Precast concrete is a very popular material for vertical loadbearing elements such as walls and lift-shafts. It allows rapid erection on site whilst retaining the benefits of off-site fabrication.
There are two main types of achieving a connection at horizontal joints, grouted bars, and bolted wall shoes. Of these, wall shoes are by far the most popular as they provide an immediate load carrying connection.
Wall shoes are made by several companies, but the principles are the same for each supplier. Different sizes/capacities are available, and suppliers provide technical data to help select the appropriate size, with tensile capacities up to 900 kN or more.
A wall shoe connection consists of three separate elements.
Wall shoe: There are slight variations between suppliers, but the basic shoe consists of either a plate with a slot in it, or a short length of steel hollow section, both with reinforcement bars welded-on as anchorage. Those with a slotted plate will only take tensile forces. Hollow section is used as it offers considerable tolerance during erection, up to ±40mm. It also allows shear forces to be taken, unlike the slotted plate type. The size and length of the bars varies according to the capacity. Bars should not be cut without reference to the manufacturer.
Foundation anchor: This is simply a threaded socket or a stud, again with anchor bars welded-on. Variations in the number and shape of the bars are available to suit conditions such as a shallow foundation. The socket systems are preferable to studs since they are not susceptible to damage from site vehicles, nor cause trip hazards. As an alternative to a foundation anchor, it is allowable in certain conditions to use two wall shoes as this offers even greater tolerance.
Connecting bolt: This consists of a threaded rod together with a rectangular anchor plate, nut and washer. The material is high strength (grade 8.8) and ‘ordinary’ threaded rod should not be substituted.
The connecting bolt is screwed into the foundation anchor. The upper wall element is then positioned so that the top of the bolt projects through the wall shoe. The anchor plate is placed over the shoe, and after final positioning, the nut is tightened. As this forms a structural connection, it is important to ensure that the plate seats properly ‘steel-to-steel’ onto the hollow section with no gaps that might permit crushing of concrete and subsequent movement/cracking. Full torque should not be applied as it can reduce the capacity of the shoe. For larger sizes it is also difficult to apply in practice. Rather than apply torque, a slugging wrench is often used. This is simply hit with a hammer to ensure tightness. Once the nuts are tightened the assembly is grouted. It is this grout that provides lateral resistance, and for this reason it is important that the hollow section is completely filled with high strength, free flowing grout. Some suppliers recommend particular grouts, and in the event of doubt, advise should be sought. The connection will not take shear loads until the grout has reached adequate strength.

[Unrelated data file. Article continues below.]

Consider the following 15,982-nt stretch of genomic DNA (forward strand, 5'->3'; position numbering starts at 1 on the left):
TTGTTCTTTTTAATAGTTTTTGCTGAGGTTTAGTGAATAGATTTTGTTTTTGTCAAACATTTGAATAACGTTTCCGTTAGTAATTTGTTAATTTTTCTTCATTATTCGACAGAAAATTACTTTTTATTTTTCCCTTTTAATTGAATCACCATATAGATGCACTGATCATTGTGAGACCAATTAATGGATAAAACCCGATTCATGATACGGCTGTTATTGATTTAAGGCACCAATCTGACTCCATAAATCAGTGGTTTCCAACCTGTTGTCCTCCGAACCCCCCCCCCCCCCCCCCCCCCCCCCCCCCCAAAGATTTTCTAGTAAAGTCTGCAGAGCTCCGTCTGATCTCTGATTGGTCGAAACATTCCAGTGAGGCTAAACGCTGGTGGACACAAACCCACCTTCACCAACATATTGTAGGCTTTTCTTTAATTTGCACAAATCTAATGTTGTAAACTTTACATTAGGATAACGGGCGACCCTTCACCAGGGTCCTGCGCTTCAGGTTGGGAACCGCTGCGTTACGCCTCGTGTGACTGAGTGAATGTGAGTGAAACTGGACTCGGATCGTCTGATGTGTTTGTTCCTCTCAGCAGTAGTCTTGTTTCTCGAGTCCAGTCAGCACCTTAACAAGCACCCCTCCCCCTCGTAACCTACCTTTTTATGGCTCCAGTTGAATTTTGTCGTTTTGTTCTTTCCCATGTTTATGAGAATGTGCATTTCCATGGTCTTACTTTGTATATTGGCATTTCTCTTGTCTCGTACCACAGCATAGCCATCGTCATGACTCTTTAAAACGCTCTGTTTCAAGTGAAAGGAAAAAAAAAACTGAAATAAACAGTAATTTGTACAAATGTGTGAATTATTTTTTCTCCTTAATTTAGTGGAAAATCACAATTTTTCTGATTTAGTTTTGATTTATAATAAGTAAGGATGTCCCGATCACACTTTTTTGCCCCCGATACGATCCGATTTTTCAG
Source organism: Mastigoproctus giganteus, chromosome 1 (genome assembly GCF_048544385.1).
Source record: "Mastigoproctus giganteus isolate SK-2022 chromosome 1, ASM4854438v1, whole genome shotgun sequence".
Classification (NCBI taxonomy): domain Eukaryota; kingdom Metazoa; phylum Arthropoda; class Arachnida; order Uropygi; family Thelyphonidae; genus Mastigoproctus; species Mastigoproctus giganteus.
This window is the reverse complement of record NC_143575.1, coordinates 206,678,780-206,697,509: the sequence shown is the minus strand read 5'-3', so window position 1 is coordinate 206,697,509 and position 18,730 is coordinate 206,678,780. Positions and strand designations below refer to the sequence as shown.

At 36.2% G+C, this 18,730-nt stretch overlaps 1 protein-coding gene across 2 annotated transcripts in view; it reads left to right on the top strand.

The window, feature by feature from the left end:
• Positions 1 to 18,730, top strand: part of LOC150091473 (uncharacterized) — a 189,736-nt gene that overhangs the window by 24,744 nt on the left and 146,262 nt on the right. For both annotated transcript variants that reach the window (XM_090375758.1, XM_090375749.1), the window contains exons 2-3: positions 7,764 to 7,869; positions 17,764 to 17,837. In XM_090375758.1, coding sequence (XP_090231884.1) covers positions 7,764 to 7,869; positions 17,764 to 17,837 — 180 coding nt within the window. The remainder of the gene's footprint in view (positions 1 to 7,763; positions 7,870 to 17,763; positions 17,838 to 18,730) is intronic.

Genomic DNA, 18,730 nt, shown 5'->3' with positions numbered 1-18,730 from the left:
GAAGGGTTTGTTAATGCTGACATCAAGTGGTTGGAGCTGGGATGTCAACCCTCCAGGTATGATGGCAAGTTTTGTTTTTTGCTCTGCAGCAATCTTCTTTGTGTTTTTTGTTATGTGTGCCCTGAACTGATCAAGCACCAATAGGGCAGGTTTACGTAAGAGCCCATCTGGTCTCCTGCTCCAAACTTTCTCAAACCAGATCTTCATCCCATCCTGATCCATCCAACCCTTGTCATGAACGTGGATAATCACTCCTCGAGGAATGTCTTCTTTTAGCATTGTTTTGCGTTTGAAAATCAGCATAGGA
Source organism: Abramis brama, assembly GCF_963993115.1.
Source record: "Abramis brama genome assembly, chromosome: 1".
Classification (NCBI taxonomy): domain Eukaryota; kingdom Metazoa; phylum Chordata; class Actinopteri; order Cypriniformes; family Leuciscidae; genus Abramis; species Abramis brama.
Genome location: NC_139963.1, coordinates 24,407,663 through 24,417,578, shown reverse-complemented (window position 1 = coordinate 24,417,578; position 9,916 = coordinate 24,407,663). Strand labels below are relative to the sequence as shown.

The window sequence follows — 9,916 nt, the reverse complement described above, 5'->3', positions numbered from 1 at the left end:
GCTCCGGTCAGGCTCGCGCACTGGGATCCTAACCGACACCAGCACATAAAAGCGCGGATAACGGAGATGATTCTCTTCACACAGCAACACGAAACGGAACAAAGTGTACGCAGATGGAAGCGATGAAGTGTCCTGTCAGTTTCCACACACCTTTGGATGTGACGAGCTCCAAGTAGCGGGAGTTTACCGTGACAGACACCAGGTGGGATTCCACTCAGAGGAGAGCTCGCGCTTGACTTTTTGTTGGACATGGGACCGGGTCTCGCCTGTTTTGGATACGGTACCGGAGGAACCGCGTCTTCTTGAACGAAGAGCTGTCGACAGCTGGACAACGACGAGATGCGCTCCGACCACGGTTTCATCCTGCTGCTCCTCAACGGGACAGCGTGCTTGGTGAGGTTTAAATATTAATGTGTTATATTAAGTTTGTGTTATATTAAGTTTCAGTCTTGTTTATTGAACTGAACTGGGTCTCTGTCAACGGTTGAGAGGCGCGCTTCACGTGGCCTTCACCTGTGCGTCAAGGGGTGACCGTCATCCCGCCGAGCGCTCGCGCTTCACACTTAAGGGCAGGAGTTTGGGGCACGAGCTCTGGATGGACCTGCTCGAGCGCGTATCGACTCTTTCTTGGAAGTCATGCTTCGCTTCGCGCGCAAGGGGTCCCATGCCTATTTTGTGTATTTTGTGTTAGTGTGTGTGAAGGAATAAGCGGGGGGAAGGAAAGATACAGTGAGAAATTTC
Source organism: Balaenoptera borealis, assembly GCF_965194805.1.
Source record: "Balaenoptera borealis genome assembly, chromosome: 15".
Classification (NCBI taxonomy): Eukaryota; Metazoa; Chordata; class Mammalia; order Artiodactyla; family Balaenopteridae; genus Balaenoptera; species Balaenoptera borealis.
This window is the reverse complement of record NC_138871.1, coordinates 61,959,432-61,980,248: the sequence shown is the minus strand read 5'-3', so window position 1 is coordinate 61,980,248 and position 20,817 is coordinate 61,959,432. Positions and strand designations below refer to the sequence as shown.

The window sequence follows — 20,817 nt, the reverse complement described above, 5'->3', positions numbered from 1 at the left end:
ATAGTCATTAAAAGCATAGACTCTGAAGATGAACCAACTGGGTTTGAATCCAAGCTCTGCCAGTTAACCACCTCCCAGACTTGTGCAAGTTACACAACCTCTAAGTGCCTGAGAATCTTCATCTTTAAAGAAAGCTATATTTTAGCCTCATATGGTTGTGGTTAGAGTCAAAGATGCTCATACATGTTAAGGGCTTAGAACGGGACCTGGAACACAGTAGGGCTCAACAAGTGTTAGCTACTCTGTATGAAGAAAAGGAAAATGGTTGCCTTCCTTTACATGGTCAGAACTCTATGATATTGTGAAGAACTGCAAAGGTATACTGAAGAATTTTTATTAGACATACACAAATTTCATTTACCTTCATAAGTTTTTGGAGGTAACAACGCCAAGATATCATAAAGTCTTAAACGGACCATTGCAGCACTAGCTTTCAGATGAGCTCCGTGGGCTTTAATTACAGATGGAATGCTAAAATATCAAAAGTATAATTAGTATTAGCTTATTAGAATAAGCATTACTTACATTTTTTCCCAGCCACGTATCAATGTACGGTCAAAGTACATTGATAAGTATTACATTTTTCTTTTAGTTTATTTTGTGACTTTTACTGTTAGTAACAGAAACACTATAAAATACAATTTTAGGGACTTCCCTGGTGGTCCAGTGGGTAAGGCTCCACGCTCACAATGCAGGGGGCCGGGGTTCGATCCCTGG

As with many connections systems, if co-existent tensile and shear forces are to be considered, there is an interaction between the two forces. It is not possible to have maximum tensile loads and maximum shear loads at the same time. Manufacturers will advise on this, and may also publish simple interaction diagrams as the example shown.
If shoes are being used to connect shear walls giving stability to a building, then the load on each shoe is calculated using ‘bolt group’ theory. This should be done by a suitably qualified Engineer.
When wall shoes are used in horizontal joints, they are frequently used in conjunction with wire-loop connections to connect the vertical joints. In this way very efficient diaphragm action can be achieved.
Although the name may suggest otherwise, wall shoes can also be used to connect other precast elements as well. A combination of wall shoes and wire loops were used to connect the elements in ‘The Dream’, a 22m high iconic statue.